Detective fiction is one of the most popular genres in the world. It is also, interestingly, one of the most international genres as well. In this course, we¿ll look at a selection of globally oriented detective stories, from the Sherlock Holmes to The Tunnel, and explore the ways in which detective fiction participates in the global imagination. How do these detective stories represent the tension between community and cultural difference? How do conceptions of cultural or racial ¿otherness¿ influence views of suspicion, guilt or innocence? How far does detective fiction fulfill a cosmopolitan ideal of transnational justice, and in what ways does it fall short? As we analyze the conventions of the detective genre and consider how it examines issues faced by our increasingly globalized community¿including immigration, imperialism, identity politics, and terrorism¿we¿ll ask larger questions about the nature of community, morality, law, and justice across national and cultural boundaries.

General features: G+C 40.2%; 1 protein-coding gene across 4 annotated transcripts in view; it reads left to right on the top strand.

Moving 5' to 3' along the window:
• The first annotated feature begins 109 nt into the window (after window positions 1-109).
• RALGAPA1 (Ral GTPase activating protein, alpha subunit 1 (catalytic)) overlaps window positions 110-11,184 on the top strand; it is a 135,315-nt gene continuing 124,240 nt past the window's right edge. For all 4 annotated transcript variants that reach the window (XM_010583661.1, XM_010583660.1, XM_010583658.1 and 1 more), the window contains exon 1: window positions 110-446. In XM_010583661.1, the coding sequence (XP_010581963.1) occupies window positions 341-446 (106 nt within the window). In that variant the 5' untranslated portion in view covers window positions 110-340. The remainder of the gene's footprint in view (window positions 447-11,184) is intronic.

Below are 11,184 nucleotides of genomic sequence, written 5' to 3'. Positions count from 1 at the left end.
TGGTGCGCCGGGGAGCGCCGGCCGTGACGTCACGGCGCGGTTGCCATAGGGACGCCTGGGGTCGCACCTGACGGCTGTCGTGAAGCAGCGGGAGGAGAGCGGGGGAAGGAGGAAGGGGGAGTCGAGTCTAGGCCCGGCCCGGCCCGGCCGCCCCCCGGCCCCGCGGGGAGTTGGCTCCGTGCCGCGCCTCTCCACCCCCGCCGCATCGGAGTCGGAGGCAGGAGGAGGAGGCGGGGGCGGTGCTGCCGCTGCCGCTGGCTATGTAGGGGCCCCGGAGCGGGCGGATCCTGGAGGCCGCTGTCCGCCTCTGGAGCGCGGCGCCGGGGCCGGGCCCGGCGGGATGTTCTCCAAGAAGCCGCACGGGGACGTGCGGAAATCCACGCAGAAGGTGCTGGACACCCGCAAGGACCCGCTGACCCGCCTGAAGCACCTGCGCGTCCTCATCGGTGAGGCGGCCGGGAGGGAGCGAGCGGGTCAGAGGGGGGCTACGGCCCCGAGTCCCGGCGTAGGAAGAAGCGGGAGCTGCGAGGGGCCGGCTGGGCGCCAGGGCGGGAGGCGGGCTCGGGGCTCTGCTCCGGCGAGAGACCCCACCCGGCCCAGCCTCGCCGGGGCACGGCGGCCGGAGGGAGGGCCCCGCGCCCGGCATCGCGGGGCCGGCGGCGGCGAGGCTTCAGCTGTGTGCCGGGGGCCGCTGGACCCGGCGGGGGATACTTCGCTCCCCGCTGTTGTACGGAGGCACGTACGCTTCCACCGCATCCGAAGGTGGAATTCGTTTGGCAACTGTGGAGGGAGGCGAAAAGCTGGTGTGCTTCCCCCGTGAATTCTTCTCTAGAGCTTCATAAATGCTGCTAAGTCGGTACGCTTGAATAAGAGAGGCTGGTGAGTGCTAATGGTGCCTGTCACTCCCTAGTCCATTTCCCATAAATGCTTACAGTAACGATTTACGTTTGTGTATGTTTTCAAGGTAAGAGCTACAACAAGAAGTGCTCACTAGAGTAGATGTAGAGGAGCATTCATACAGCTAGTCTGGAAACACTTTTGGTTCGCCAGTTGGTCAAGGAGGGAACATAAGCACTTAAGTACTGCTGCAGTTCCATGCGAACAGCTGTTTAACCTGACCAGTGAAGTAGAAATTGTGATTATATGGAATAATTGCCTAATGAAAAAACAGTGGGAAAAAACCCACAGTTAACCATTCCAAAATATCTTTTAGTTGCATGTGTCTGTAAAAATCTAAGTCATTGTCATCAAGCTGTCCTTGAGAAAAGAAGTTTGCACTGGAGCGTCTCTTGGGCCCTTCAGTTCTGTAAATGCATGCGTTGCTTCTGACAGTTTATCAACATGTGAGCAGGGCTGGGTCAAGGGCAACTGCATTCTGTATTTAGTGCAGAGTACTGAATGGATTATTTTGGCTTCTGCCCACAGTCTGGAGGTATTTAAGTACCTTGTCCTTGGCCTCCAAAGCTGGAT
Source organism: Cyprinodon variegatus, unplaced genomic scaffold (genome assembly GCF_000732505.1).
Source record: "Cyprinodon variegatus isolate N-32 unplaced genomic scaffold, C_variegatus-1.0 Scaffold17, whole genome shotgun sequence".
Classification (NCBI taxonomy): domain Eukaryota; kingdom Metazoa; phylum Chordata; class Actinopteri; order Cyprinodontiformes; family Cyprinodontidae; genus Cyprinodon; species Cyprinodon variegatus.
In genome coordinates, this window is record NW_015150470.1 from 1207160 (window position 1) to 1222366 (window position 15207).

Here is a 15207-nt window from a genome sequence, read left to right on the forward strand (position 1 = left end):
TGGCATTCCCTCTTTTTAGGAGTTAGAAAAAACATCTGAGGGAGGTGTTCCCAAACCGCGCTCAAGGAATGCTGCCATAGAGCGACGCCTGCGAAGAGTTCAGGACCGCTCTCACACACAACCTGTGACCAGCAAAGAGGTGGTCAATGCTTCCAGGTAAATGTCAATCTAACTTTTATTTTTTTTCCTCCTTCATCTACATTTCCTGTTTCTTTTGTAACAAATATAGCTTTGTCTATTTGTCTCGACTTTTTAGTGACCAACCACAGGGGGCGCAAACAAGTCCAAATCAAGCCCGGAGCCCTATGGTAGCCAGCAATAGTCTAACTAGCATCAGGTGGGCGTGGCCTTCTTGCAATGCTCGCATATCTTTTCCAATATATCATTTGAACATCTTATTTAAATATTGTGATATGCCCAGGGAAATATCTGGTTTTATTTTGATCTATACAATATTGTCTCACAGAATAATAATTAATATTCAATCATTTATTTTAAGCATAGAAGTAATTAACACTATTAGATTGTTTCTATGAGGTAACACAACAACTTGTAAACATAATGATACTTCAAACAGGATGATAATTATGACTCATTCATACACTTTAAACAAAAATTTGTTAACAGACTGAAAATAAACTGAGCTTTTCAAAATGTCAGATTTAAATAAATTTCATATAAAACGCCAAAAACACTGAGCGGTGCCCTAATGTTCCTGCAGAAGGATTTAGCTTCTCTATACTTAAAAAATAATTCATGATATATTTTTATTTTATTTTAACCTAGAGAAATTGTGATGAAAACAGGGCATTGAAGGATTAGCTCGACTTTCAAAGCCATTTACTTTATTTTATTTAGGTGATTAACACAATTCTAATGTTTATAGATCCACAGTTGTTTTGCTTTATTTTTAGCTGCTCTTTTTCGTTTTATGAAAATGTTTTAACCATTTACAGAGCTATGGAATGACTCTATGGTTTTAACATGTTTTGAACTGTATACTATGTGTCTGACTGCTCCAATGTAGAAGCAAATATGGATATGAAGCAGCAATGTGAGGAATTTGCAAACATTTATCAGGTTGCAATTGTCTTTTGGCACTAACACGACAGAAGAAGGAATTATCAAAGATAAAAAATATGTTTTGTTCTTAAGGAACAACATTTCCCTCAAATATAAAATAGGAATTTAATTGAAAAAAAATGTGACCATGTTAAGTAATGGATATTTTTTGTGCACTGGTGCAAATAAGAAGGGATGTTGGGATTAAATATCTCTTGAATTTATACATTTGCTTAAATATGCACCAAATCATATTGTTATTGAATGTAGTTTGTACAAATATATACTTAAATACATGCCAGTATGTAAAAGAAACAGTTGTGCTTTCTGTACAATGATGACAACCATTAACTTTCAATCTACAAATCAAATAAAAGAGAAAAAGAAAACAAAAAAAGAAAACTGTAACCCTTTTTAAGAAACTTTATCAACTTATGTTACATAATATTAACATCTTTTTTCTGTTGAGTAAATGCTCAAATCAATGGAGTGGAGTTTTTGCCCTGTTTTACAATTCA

Last offered: Summer 2018 | UG Reqs: WAY-A-II, WAY-ED

ENGLISH 143A: American Indian Mythology, Legend, and Lore (AMSTUD 143M, ENGLISH 43A, NATIVEAM 143A)

(English majors and others taking 5 units, register for 143A.) Readings from American Indian literatures, old and new. Stories, songs, and rituals from the 19th century, including the Navajo Night Chant. Tricksters and trickster stories; war, healing, and hunting songs; Aztec songs from the 16th century. Readings from modern poets and novelists including N. Scott Momaday, Louise Erdrich, and Leslie Marmon Silko, and the classic autobiography, "Black Elk Speaks."
Last offered: Autumn 2018 | UG Reqs: GER:DB-Hum, GER:EC-AmerCul, WAY-A-II, WAY-ED

ENGLISH 145D: Jewish American Literature (AMSTUD 145D, JEWISHST 155D, REES 145D)